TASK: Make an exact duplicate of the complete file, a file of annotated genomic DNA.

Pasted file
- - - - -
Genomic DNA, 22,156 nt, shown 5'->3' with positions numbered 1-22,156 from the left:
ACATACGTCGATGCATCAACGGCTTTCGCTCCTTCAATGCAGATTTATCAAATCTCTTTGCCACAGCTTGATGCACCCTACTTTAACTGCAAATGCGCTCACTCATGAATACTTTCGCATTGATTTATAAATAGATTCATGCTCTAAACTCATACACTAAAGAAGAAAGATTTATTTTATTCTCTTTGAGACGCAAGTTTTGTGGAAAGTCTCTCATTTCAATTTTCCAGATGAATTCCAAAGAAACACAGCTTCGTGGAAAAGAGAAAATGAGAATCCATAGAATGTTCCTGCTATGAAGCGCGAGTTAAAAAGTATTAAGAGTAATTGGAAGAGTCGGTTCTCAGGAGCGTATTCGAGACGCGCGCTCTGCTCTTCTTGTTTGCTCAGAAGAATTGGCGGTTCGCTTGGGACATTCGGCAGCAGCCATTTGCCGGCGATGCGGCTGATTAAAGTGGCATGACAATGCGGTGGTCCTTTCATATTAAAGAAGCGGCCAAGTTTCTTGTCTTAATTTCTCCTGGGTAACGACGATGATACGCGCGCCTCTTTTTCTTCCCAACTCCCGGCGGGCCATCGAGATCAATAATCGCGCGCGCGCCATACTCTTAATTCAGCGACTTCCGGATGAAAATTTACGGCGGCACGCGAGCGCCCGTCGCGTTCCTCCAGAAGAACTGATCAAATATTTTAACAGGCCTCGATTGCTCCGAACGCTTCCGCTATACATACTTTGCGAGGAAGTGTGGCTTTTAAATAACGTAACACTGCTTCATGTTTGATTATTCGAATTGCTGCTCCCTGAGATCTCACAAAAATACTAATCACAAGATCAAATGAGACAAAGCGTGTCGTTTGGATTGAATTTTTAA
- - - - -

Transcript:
Genomic DNA, 22,156 nt, shown 5'->3' with positions numbered 1-22,156 from the left:
ACATACGTCGATGCATCAACGGCTTTCGCTCCTTCAATGCAGATTTATCAAATCTCTTTGCCACAGCTTGATGCACCCTACTTTAACTGCAAATGCGCTCACTCATGAATACTTTCGCATTGATTTATAAATAGATTCATGCTCTAAACTCATACACTAAAGAAGAAAGATTTATTTTATTCTCTTTGAGACGCAAGTTTTGTGGAAAGTCTCTCATTTCAATTTTCCAGATGAATTCCAAAGAAACACAGCTTCGTGGAAAAGAGAAAATGAGAATCCATAGAATGTTCCTGCTATGAAGCGCGAGTTAAAAAGTATTAAGAGTAATTGGAAGAGTCGGTTCTCAGGAGCGTATTCGAGACGCGCGCTCTGCTCTTCTTGTTTGCTCAGAAGAATTGGCGGTTCGCTTGGGACATTCGGCAGCAGCCATTTGCCGGCGATGCGGCTGATTAAAGTGGCATGACAATGCGGTGGTCCTTTCATATTAAAGAAGCGGCCAAGTTTCTTGTCTTAATTTCTCCTGGGTAACGACGATGATACGCGCGCCTCTTTTTCTTCCCAACTCCCGGCGGGCCATCGAGATCAATAATCGCGCGCGCGCCATACTCTTAATTCAGCGACTTCCGGATGAAAATTTACGGCGGCACGCGAGCGCCCGTCGCGTTCCTCCAGAAGAACTGATCAAATATTTTAACAGGCCTCGATTGCTCCGAACGCTTCCGCTATACATACTTTGCGAGGAAGTGTGGCTTTTAAATAACGTAACACTGCTTCATGTTTGATTATTCGAATTGCTGCTCCCTGAGATCTCACAAAAATACTAATCACAAGATCAAATGAGACAAAGCGTGTCGTTTGGATTGAATTTTTAA